Frack News
All articles are excerpted and condensed. Please use links for the full article.
               Special Thanks to Bob Donnan for photos.

*** To See Water Test Results of the Beaver Run Reservoir
IUP students test for TDS, pH, metals- arsenic, chromium, and strontium.
A group member who has checked the site did not see testing for other frack chemicals including the BTEX group or cesium for example. Here is a link to the IUP site:

***Robinson Township Amends Zoning Ordinance
“Robinson Township officials Thursday passed amendments to the zoning ordinance that in some ways will make it easier for Marcellus Shale companies to do business there.
               Immediately after a public hearing was held on the topic, the board voted 2-1 to change the process for considering oil and natural gas applications from a special exception process to a permitted use or conditional use process, depending on the district.
               In effect, power changes hands from the zoning board to the board of supervisors for all conditional use applications in commercial and special conservation districts. Supervisors can set reasonable conditions on those applications.
For permitted uses, public hearings are not required.
               In addition to those changes, the board banned drilling in the R-1B and R-2 residential districts, but acknowledged that drilling activity in those areas was unlikely because of the lack of open land.
               “They were being treated hostile before,” Chairman Rodger Kendall said of the previous board’s relationship with the natural gas industry, “and we’re willing to work with any industry or residential development.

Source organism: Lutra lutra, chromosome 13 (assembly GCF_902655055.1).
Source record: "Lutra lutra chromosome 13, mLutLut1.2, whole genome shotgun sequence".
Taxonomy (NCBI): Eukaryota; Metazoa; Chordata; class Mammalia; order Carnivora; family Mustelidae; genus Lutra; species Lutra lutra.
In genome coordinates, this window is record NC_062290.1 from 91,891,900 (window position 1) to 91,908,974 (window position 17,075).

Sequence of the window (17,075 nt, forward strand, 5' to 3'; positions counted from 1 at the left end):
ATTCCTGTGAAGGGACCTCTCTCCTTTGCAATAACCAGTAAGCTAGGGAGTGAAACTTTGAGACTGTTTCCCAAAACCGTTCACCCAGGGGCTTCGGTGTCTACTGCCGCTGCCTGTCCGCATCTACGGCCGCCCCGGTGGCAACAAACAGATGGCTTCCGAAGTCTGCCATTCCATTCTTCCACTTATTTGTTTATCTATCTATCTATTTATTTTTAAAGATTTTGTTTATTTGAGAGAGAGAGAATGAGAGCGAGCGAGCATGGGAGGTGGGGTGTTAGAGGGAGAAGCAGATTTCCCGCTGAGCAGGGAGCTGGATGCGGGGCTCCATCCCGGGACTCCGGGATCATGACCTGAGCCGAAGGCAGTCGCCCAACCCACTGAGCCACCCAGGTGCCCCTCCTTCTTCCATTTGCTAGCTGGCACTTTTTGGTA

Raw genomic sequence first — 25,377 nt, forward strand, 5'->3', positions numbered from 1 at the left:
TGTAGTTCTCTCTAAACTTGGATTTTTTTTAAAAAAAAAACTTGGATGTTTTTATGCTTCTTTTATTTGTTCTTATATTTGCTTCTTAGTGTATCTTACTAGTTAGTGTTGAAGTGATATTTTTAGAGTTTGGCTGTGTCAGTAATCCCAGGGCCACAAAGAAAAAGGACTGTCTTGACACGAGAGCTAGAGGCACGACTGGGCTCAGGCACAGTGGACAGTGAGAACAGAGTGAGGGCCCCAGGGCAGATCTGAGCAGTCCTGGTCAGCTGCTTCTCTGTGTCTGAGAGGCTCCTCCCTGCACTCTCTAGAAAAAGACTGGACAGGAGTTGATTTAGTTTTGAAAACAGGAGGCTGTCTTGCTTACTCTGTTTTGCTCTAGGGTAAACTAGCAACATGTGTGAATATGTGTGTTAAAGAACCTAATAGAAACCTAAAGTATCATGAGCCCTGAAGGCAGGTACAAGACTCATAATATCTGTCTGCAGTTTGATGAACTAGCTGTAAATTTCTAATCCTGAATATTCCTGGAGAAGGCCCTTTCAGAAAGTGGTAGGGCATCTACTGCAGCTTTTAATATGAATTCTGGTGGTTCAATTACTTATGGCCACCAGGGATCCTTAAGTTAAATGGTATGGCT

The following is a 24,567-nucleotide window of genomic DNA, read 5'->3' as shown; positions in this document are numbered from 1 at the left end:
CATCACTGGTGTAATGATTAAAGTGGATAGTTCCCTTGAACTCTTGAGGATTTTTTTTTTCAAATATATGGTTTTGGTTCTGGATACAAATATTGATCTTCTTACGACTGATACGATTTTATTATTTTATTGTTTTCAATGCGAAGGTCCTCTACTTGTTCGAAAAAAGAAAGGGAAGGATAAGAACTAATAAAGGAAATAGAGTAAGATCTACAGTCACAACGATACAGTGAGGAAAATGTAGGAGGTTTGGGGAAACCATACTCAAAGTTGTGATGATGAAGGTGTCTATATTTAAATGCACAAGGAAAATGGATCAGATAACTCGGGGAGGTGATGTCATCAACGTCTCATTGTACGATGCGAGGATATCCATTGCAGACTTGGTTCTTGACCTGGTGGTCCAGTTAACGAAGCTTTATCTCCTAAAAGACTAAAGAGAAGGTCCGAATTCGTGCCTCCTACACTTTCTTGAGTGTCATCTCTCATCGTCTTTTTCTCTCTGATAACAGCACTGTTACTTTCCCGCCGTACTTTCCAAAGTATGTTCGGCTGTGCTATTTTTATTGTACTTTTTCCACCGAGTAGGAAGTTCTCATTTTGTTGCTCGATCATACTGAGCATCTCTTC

You can’t grow a township by chasing everybody out.”
               Rodger Kendall and Vice Chairman Steve Duran expressed their intent to change the zoning ordinance after it was revamped by the outgoing board in December. Supervisor Mark Brositz, the only official who remained on the board, voted against the zoning changes proposed by Kendall and Duran.
               Only a handful of people spoke at Thursday’s public hearing, which was a smaller turnout than the first hearing on the topic in June.
               Michael Oliverio, attorney for former board Chairman Brian Coppola and his wife, Susan, said the proposed zoning changes would move Robinson Township backwards. He said the zoning amendments passed by the previous board – of which his client was a member – were perfectly in line with the Act 13 decision that gave power back to municipal zoning boards to decide where drilling activity should occur.
               He said the amendment ultimately passed by the current board “throws away that process entirely and makes oil and gas development a mix-and-match process based upon each individual type of zoning district.”
               Brenda Vance, a township resident, presented a petition against the zoning changes that was signed by 281 residents.
               Duran said he had already seen a copy of the petition and felt it was misleading, so he spent hours knocking on doors and talking to residents about the proposed changes.
In her public comment, Vance said she wanted the zoning board to continue to make decisions on oil and gas applications. She also questioned the ethics of Duran and Kendall, who are both leaseholders.